Bring Lived Experience To Your Work

​​​​​​men-women-team-meeting-3.jpgAll around us in our communities, organizations, and social networks, there are individuals whose personal lives are impacted by mental health policy and programming. Parents and young people with lived experience have an important perspective to bring to the work of children's mental health.

The Office of Children's Mental Health (OCMH) leverages the perspective of parents and young people by ensuring our collective impact teams include Lived Experience Partner participation and leadership. We have seen huge benefits as our collective impact teams follow the wisdom of lived experience leaders. 

This website can serve as a tool to assist agencies, coalitions, and project leaders addressing children's mental health to utilize the expertise of lived experience leaders in the work that they do. Check out About Lived Experience to see why this framework is empowering and effective for any organization.


How It Works- The Process

Follow these steps and resources to intentionally bring people with lived experience to your work.​

For a presentation format of this information, please watch our Lived Experience Leadership: Where to Begin presentation, made available through recording of the Wisconsin Alliance for Infant Mental Health 2020 Conference. 



1. Look internally. You must be ready to share decision-making power and be open to new ideas.


Complementary Resources

What's Sharing Power Got to Do with Trauma-Informed Practice? - NCTSN​​

Family Engagement in Systems - FREDLA

2. Identify a specific opportunity for an individual with lived experience to get involved. Plan for how you can honor their time and expertise, either with monetary stipends, food, or other incentives.

Complementary Resources

Lived Experience Partnership Planning Tool for Organizations and Coalitions - OCMH

A Guide to Forming Advisory Boards for Family-Serving Organizations - FITT Center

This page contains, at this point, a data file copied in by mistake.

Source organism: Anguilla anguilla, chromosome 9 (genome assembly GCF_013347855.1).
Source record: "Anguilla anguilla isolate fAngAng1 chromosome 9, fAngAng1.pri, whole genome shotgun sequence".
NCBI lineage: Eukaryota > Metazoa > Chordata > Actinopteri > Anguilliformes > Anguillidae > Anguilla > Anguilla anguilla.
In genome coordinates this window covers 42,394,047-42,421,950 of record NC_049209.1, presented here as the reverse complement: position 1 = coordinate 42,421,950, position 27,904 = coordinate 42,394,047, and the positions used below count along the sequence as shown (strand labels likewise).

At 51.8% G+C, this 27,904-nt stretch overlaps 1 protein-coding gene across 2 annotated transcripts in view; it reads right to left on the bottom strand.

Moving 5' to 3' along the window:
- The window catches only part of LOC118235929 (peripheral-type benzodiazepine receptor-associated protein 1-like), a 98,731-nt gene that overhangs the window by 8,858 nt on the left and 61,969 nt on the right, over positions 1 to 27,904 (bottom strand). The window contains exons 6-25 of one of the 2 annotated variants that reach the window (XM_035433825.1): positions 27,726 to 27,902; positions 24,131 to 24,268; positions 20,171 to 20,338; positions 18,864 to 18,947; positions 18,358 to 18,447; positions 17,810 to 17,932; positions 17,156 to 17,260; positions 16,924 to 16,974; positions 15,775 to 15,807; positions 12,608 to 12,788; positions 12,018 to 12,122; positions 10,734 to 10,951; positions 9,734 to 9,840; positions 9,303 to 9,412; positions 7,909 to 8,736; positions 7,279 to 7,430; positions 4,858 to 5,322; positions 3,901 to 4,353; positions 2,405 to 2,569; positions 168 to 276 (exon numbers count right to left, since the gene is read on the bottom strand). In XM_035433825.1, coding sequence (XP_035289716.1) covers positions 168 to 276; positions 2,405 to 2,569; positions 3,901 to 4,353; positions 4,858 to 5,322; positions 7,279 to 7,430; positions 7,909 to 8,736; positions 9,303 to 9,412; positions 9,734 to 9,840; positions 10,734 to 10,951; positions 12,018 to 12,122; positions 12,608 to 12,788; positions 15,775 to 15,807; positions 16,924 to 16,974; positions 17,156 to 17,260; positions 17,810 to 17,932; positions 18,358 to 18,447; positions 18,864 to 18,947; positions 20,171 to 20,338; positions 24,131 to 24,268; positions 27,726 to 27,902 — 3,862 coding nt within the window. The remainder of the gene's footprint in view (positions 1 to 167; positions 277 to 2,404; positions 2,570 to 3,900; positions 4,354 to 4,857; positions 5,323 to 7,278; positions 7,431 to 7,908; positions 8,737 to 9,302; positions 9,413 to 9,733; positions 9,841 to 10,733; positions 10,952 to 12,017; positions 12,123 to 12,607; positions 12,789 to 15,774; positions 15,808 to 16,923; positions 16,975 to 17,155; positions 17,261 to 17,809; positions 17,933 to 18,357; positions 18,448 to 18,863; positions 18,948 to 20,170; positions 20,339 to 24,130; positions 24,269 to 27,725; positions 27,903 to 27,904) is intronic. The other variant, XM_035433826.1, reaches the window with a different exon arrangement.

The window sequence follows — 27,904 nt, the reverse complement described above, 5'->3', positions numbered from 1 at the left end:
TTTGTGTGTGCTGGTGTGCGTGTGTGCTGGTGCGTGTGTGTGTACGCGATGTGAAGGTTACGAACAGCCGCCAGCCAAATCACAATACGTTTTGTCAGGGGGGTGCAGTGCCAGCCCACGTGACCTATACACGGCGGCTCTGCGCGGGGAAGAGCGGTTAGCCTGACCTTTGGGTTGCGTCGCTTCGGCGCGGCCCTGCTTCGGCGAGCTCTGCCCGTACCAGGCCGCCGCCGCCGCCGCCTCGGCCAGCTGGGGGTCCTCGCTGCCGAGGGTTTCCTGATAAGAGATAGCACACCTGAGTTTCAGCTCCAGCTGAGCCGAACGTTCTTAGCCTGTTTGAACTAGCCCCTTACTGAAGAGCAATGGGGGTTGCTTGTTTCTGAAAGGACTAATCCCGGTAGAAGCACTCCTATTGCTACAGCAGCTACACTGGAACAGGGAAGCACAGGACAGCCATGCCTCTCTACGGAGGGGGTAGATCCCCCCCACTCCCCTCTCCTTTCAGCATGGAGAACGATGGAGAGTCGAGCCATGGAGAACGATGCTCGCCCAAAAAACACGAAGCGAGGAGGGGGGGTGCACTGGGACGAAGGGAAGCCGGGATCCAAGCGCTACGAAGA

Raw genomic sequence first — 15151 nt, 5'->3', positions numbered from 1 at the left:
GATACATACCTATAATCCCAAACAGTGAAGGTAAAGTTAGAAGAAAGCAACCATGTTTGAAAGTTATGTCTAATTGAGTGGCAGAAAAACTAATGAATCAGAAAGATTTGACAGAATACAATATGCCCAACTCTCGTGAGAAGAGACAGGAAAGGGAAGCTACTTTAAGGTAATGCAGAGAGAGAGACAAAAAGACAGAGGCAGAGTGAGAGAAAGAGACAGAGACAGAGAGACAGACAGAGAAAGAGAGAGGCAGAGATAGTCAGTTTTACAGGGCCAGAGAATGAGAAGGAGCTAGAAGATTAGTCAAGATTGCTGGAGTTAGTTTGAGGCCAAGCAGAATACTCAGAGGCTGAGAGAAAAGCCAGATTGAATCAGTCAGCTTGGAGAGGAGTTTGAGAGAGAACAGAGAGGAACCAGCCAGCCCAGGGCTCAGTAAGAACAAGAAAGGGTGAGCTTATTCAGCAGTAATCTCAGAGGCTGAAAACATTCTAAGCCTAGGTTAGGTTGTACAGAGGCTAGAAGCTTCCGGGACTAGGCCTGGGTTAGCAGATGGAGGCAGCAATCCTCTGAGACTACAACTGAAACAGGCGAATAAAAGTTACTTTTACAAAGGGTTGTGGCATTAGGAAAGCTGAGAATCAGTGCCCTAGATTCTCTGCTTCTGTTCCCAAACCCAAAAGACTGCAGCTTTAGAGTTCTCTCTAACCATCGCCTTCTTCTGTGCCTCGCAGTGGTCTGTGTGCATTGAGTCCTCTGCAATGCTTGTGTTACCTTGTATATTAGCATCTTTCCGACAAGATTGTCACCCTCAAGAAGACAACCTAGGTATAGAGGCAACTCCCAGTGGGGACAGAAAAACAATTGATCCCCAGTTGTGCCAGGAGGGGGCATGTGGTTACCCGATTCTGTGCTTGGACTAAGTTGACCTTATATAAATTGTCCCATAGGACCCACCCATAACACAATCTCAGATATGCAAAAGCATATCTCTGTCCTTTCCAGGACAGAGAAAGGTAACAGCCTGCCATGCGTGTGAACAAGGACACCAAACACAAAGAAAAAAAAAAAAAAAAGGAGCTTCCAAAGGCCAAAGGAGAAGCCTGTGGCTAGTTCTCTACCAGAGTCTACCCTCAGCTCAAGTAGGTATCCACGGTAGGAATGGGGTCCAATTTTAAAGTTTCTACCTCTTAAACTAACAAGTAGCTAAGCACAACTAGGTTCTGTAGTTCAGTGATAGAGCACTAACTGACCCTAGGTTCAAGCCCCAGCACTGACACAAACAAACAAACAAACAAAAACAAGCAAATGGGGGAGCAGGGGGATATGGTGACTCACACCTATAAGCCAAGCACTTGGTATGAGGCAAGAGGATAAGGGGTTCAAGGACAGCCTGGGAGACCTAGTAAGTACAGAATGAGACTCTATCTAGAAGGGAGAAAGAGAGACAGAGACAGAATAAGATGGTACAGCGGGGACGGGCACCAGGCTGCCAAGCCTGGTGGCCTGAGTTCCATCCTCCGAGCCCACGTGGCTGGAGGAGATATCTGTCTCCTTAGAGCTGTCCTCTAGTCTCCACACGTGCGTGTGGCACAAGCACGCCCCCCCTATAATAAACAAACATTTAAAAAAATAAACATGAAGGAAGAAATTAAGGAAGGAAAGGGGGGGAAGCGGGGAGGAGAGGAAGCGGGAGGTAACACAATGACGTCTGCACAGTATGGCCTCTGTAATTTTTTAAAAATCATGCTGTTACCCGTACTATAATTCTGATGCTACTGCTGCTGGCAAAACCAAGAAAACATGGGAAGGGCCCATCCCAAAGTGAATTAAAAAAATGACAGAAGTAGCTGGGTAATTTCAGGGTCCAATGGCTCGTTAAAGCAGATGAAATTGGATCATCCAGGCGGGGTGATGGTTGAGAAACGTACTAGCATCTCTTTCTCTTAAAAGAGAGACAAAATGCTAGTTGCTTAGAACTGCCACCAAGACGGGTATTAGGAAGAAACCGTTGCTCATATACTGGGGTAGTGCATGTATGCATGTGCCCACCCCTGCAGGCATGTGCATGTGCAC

Supporting Family Participation - SAMHSA

A Standard of Compensation for Youth and Family Partners - CYSHCNet

3. Seek out a lived experience leader with the relevant skills and background to support your work. 


4. Once connected, be clear with all aspects of involvement, and work together to ensure that it is a good fit for both of you. Provide relevant information on the project, organization, key individuals, etc.

5. Relationships are foundational. Mentorship is necessary. Process is everything. Identify how you will help support the lived experience leader to be s​uccessful. 

Complementary Resources​

Person-First Language Guide - OCMH 

Core Competencies for Family Leaders - Missouri Family Leadership Network

6. Proceed even if it's messy. And at times it will be messy. But always be on the lookout for how to improve the lived experience leader's depth of engagement in your work.​​

Complementary Resources​

 Parent Engagement and Leadership Assessment Guide and Toolkit - CSSP​

Family Engagement in Systems Assessment Tool - Family Voices


Know you are not alone in breaking stigma and empowering the authentic perspective of lived experience! The Office of Children’s Mental Health is one of the few sources that provides connections to the wealth of resources needed to develop and empower these lived experience leaders, so that you can confidently and effectively implement lived experience leadership into your programs.  ​

Please reach out at any time to